Education eats up the largest share of the state budget, so it only makes sense that it’s consuming much of the debate in the neck-and-neck governor’s race.
Nathan Deal, the Republican incumbent, says his efforts to grow jobs and the economy have paid off for schools. Hs education track record also includes work for passage of a 2012 charter school amendment and a bipartisan deal to shore up the lottery-funded HOPE scholarship and pre-K programs.
His challenger, Democratic state Sen. Jason Carter of Atlanta, contends that Deal has shortchanged Georgia’s children. He’s most critical of $1-billion-a-year-plus austerity cuts to education recommended by Deal in the first three of his four state budgets.
Carter, who voted for those three budgets, is promising that, if he’s elected, he will increase education spending through a three-pronged approach that involves growing the economy, cutting government waste and going after tax cheats.
The latter proposal peaked the interest of our fact-checkers.
We reached out to the Carter for evidence to back up the candidate’s claim. Spokesman Bryan Thomas pointed us to a January report from the state Department of Audits and Account, showing about $4.4 billion in delinquent state taxes.
The report’s authors estimate that $1.9 billion of the $4.4 billion is uncollected. But Thomas said strong leadership would improve collection of that money.
"You put the force of the governor’s office behind it," Thomas told The Augusta Chronicle earlier this month.
At a press conference on Aug. 27th, Carter told reporters; "There’s $2.5 billion that is uncollected out there from people who are cheating on their taxes, and against whom we aren’t enforcing the law."
The auditor’s report, points out that about $815 million of the $2.5 billion is at least 15 years old – making it much harder to collect.
Of course, that leaves two-thirds of the money apparently there for the taking, right?
The left-leaning Georgia Budget & Policy Institute isn’t so sure the plan is viable. Executive Director Alan Essig points out that once you account for the people and businesses that lack the means to pay, you’re left with people who have intentionally dodged their responsibilities.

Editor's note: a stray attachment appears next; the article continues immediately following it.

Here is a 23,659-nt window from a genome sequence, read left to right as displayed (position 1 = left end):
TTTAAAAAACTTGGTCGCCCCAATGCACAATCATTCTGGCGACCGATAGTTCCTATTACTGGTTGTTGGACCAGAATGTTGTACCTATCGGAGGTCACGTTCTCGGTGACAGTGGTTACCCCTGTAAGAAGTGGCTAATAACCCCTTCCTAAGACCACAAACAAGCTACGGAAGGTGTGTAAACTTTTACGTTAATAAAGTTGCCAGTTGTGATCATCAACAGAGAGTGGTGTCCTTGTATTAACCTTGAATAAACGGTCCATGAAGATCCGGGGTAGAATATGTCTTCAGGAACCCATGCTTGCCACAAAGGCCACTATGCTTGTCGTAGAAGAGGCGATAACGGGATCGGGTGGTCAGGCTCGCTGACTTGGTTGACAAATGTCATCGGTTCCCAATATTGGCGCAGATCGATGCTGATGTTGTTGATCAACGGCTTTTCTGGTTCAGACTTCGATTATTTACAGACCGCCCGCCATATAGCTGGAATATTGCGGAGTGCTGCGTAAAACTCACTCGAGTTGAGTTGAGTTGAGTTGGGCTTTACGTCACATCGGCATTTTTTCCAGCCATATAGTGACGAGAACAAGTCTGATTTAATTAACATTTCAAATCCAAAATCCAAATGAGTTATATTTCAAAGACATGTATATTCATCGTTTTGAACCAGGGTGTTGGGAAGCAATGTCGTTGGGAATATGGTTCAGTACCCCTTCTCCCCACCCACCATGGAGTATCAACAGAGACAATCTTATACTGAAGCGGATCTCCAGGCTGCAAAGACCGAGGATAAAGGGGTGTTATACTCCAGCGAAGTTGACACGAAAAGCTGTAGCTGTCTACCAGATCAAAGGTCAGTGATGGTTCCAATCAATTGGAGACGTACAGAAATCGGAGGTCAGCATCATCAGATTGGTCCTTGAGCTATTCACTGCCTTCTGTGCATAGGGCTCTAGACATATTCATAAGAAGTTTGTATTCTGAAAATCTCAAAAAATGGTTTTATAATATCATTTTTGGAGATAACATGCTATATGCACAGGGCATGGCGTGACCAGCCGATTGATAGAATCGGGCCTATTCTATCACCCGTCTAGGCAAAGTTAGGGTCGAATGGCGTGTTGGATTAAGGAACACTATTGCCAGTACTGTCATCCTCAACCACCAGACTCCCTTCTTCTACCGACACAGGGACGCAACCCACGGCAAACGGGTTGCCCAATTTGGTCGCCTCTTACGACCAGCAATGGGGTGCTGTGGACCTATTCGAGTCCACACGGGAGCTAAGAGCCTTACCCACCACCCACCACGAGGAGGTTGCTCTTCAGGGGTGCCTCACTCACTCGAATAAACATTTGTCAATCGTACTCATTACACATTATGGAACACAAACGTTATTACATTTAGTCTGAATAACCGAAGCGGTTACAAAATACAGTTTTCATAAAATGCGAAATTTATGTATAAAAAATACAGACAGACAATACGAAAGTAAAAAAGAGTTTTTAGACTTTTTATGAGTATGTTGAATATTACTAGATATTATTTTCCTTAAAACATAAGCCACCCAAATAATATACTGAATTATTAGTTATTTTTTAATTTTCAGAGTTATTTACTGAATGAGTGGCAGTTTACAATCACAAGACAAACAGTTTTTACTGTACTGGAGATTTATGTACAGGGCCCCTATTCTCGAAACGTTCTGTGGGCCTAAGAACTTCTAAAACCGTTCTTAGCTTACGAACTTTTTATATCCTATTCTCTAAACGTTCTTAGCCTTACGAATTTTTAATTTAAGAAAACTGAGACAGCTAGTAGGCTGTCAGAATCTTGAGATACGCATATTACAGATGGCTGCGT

Even when caught, those scofflaws aren’t likely to fork over the entire amount owed. Ramping up enforcement will yield more money, but just how much is unclear, he said.
"Are we talking about $3 million, $30 million, $300 million?" Essig said. "I don’t know what the dollar amount is, and I don’t think anyone knows it."
Carter’s proposal to track down delinquent taxpayers is nothing new.
Georgia made probably its biggest push to go after tax cheats when Sonny Perdue was governor and Bart Graham was revenue commissioner.
We pulled a report that showed Graham identified 420,693 taxpayers that owed a combined $1.6 billion as of September 2003. Some of that debt dated back to 1988.
Graham’s agency chased down the money on several fronts. For instance, $23 million came in when the state refused to renew alcohol licenses for businesses with outstanding taxes. Another $18.6 million came in when the state began shaming scofflaws by posting their names on the internet.
All told, the state’s two-year vigorous enforcement campaign collected $172.5 million – just 11 percent of what was owed.
"This is a messier process than (Carter) is suggesting," said Barbara Neuby, a political science professor at Kennesaw State University who specializes in public budgeting and finance. "There is no automatic money that comes in once letters go out."
That’s because collection would be handled through regulatory enforcement. The same laws that give state agencies broad powers to enforce taxation give people the right to appeal, Neuby said.
The hearing process can take months and years, especially if the delinquents hire attorneys to fight enforcement.
There is also the matter that some delinquent taxpayers may have legitimate reasons they have not paid – and therefore do not actually owe, Neuby said.
State House Appropriations Committee Chairman Terry England, R-Auburn, said there are complications, even if the state could collect the amount in back taxes that Carter’s claiming.
"Nobody would argue putting it into education," England said. "But that’s one -time funds."
The question becomes: What about the next year? he said.
We circled back out to Thomas about some of the concerns that were expressed.
"Sen. Carter has never said that this is the only way to pay for the education investments we need," Thomas said. "He has identified it as one of several ways to invest in our schools."
Other efforts, such as cutting waste and improving efficiency in government, would provide sustained funding for schools, Thomas said.
So where does this leave us?
Carter said he believes the state can collect a substantial amount to help education by going after delinquent taxpayers. The state’s experience – and a report from state auditors – say that may be more challenging than he suggests.
Carter has a point. But there’s there’s a lot of context missing from his proposal.
We rate it Half True.